Two years out of MIT, Aziz Alghunaim ’15, MEng ’15 and Atif Javed ’15 quit their jobs in Silicon Valley. Alghunaim, then a software engineer at Palantir, and Javed, the youngest product manager in Oracle’s history, were convinced their skills were urgently needed elsewhere.
“Both of us were far more excited about building something that can have a lasting impact and solving a really big problem than doing the incremental work at another company that just helps them make slightly more money,” says Alghunaim. “From that perspective, leaving my job did not seem a very tough decision.”
Trust in each other and in their mutual conviction to do good in the world with the skills and education acquired at MIT were the foundation for their gamble.
From their initial meeting at Campus Preview Weekend in 2011, the two Muslim Americans became fast friends, rooming together at Maseeh Hall for the full four years. At the time, the Arab world was in crisis, with antigovernment protests met with violent responses and millions fleeing for safety to neighboring countries and Europe. Alghunaim was born in the United States and raised in Saudi Arabia; Javed was born in the United Kingdom, to which his parents had immigrated from Pakistan, before moving to the US. Both knew classmates whose families were experiencing the upheaval firsthand.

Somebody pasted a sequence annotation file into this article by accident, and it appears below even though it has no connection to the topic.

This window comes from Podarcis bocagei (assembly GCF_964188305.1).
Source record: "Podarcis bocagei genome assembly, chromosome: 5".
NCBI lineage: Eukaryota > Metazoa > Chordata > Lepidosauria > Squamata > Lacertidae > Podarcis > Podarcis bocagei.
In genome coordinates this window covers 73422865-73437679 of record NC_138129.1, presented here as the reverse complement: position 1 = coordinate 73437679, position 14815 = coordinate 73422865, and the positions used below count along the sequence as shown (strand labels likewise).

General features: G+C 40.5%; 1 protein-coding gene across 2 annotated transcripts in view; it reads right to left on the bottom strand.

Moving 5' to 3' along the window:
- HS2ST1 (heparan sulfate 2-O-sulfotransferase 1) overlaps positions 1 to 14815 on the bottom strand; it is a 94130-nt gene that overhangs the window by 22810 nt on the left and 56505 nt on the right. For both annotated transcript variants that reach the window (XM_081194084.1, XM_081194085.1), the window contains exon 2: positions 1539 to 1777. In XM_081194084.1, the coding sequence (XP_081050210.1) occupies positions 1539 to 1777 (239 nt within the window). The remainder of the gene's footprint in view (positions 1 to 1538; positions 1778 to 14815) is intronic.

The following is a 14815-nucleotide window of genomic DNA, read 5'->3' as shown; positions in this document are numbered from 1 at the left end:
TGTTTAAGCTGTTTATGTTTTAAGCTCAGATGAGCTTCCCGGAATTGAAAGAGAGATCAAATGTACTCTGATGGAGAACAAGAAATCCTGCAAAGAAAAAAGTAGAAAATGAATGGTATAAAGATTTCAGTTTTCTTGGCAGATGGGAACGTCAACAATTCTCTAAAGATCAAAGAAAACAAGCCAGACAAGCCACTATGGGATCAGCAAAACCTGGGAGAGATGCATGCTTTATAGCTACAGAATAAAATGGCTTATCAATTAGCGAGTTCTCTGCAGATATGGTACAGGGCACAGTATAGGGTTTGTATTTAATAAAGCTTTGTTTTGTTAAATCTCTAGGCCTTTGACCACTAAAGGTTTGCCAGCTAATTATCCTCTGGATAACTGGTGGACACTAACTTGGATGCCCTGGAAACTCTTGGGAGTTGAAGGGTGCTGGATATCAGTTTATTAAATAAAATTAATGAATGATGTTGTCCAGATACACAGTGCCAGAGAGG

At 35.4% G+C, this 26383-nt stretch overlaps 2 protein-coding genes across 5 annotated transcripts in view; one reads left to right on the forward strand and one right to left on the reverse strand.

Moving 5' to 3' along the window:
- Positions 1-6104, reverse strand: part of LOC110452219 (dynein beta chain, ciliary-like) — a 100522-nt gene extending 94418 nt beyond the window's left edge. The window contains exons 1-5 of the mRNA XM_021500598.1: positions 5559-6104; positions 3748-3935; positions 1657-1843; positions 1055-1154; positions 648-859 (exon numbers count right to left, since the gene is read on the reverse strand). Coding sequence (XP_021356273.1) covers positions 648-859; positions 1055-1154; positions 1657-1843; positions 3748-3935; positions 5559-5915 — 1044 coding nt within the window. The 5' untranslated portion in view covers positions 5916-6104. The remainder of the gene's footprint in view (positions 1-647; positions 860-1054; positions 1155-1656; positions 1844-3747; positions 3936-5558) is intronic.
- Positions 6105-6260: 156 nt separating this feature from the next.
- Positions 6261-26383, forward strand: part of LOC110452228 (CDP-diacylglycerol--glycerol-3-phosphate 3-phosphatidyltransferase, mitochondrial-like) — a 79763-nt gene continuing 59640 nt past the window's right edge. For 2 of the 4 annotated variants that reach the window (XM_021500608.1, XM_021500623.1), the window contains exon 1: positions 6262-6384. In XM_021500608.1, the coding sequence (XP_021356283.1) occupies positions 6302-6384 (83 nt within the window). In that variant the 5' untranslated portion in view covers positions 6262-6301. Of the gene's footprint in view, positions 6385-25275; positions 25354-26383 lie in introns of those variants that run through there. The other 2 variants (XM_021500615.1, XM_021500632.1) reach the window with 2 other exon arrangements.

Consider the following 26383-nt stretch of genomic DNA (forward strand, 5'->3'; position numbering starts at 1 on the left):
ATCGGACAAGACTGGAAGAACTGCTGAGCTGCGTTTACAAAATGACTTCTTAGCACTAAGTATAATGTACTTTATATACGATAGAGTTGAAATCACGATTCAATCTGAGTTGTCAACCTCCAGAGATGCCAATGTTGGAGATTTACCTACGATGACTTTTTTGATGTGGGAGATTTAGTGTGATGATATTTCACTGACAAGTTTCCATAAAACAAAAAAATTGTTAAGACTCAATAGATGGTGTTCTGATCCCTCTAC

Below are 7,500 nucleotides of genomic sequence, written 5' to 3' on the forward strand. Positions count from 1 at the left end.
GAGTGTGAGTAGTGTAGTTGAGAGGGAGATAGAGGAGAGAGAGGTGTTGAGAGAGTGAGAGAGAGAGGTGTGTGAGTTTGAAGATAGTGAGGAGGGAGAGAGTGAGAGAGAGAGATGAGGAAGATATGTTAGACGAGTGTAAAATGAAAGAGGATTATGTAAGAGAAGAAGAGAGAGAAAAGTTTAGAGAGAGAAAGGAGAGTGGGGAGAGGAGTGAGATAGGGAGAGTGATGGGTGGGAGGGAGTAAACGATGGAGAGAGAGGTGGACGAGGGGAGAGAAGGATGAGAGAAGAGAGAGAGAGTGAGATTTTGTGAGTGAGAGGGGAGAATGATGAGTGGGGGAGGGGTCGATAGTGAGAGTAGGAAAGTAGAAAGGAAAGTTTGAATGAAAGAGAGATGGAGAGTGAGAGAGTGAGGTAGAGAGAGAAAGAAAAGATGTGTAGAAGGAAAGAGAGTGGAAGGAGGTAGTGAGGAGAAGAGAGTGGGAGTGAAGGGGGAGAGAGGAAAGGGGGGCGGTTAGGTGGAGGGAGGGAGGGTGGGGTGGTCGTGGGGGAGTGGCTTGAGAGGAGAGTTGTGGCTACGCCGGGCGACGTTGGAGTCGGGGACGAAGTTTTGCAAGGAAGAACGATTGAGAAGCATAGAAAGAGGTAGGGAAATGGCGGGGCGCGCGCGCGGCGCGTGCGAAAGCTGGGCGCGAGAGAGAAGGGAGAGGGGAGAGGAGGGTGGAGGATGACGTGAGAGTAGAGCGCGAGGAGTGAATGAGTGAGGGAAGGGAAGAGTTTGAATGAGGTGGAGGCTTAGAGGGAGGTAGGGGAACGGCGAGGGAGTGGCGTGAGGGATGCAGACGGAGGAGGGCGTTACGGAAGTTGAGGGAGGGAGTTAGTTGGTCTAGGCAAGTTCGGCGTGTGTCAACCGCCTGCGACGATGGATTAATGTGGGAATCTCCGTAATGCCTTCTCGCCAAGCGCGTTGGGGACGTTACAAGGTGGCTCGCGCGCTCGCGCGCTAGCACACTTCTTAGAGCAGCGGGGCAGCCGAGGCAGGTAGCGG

“The coolest thing about MIT is that you’ve got the smartest people from all over the world and you’re always learning from them,” says Javed. “A lot of my desire to help refugees came from talking with friends who are from these countries and experienced the problems taking place there. Some of our conversations in the dining hall were—literally—my best learning experiences.”
Working in the Bay Area after graduating with degrees in electrical engineering and computer science (Alghunaim) and materials science and engineering (Javed), the two men wanted to make an impact on the refugee crisis beyond donating money to charities. To determine how their skills could be most useful, they traveled to Greece for three weeks. At the first of four refugee camps, they announced they were there to help, touting their top-tier technology credentials.